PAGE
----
Amazon UK £9.99 (e-book)
Amazon CA $n/a
Saga / Romance /Inspirational
Writing a book about John Knox comes with its own particular challenges—principally that of creating some sympathy for a man mostly remembered as a harsh and uncompromising reformer of the Church. Fortunately, Ms Macpherson is adept at scratching beneath the surface, thereby presenting us with a zealous and, at times, bigoted preacher, who still manages to inspire tenderness because he is also very much a man, battling fevers and anguish, love-sickness and uncertainties.
The book covers the period 1549 to 1559. It starts with John Knox finally being freed from his miserable existence as a galley slave, and as eager as ever to return home to spread the word of God as he sees it. As this book sort of continues on from Ms Macpherson’s first book, The First Blast of the Trumpet, I recommend reading them in order – certain aspects regarding John Knox’s past might otherwise seem too unclear.
I suspect what Ms Macpherson does not know about Knox would fit on the back of a stamp, and as a consequence, this is a book that heaves with life, the 16th century recreated for the readers in all its magnificence and squalor. Men such as John Dudley and William Cecil flit across the pages, as does an ailing Edward VI and a most unsympathetic Dr Calvin. Candles splutter, gutters reek, men parade in rich velvets and matching hats – or hasten by in worn hose and leaky shoes.
After his release from the French galleys, Knox is invited to become a preacher within the Church of England. Soon enough, this voluble proponent of an austere Protestantism is invited to become part of King Edward VI’s household, where Knox’s total disregard for diplomacy has him collecting enemies in high places as a lump of sugar attracts flies. The king, however, is fond of his Scottish preacher, and as long as Edward is around, Knox is relatively safe. Unfortunately, Edward is a sick young man. As we all know, once he dies, his sister, Mary, becomes queen. A very Catholic queen. Knox has no option but to flee the country. After a short stay in Scotland, where he finds the ground too hot for comfort, he end up in the somewhat more welcoming Geneva.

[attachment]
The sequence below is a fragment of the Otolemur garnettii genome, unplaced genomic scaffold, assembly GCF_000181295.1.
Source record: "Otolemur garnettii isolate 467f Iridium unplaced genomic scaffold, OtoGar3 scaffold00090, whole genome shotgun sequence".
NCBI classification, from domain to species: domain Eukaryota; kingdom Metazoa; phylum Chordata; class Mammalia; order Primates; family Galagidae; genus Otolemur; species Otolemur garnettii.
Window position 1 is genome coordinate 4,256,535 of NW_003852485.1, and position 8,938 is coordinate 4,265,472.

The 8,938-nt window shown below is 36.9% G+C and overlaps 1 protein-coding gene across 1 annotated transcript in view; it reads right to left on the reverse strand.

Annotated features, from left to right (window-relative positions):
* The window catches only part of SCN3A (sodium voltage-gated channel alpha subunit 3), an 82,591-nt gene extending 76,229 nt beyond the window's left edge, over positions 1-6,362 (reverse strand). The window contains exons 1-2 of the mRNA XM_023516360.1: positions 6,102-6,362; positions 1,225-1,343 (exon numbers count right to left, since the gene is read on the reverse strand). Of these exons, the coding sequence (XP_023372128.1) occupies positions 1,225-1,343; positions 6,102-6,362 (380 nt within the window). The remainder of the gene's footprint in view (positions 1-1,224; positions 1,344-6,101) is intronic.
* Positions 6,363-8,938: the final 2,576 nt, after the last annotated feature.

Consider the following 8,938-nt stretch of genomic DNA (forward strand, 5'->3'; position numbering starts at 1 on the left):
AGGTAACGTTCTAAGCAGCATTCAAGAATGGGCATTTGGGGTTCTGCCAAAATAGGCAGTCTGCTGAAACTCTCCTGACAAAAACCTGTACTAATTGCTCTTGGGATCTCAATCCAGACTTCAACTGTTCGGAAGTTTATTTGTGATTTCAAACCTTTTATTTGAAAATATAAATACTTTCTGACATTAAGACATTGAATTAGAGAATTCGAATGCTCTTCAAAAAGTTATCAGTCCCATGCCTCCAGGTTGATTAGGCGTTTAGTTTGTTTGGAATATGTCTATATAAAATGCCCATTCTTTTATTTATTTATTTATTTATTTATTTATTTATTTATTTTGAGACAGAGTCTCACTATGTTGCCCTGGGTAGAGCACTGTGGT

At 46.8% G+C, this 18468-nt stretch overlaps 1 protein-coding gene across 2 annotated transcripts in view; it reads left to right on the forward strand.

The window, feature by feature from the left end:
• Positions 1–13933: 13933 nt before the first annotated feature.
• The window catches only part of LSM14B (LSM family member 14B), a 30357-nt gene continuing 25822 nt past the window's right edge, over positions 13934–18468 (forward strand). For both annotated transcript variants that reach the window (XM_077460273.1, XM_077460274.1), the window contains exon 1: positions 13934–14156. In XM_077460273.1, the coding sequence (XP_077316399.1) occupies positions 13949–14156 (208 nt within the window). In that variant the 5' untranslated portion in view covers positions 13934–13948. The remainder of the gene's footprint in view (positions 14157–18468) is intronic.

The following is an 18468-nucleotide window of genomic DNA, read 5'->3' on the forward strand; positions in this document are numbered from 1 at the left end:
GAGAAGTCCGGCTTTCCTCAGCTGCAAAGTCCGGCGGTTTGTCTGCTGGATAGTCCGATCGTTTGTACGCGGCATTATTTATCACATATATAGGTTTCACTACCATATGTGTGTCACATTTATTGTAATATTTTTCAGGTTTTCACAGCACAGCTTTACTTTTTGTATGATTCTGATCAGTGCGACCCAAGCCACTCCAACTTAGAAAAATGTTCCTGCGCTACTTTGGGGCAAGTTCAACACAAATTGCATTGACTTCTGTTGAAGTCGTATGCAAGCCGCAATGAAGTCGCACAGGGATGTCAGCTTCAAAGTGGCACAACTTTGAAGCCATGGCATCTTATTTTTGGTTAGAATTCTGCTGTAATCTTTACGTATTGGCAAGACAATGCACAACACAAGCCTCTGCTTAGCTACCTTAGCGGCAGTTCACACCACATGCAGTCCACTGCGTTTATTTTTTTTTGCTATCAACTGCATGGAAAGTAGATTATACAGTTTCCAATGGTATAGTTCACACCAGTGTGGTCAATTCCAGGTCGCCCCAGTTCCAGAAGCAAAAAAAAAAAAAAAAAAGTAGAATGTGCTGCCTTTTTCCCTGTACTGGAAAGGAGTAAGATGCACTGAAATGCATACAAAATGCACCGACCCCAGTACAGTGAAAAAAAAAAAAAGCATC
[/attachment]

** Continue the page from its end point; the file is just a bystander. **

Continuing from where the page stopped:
Had this book been only about John Knox’s efforts to promote his religious doctrine, it could quickly have become boring. Luckily, there is an unfolding romance within, with Knox being struck with Cupid’s arrow the first time he ever claps eyes on little Marjory Bowes. Not that Marjory reciprocates his feelings – not initially – but over the years she too develops a special fondness for this bearded and passionate man. As does Marjory’s mother. Ms Macpherson handles the resulting tensions with aplomb and a certain tongue-in-cheek, resulting in a very colourful Mrs Bowes.
Ms Macpherson is an accomplished writer. Other than her protagonists, she introduces us to a varied cast of vivid characters, all the way from Knox’s godmother Abbess Elizabeth to the ailing Marie de Guise. The prose is fluid, the historical details elegantly inserted, the descriptions vivid. All in all, this is an engaging read, my only quibble being the rather abrupt ending. I am looking forward to reading the next instalment in the Knox Saga!
© Anna Belfrage
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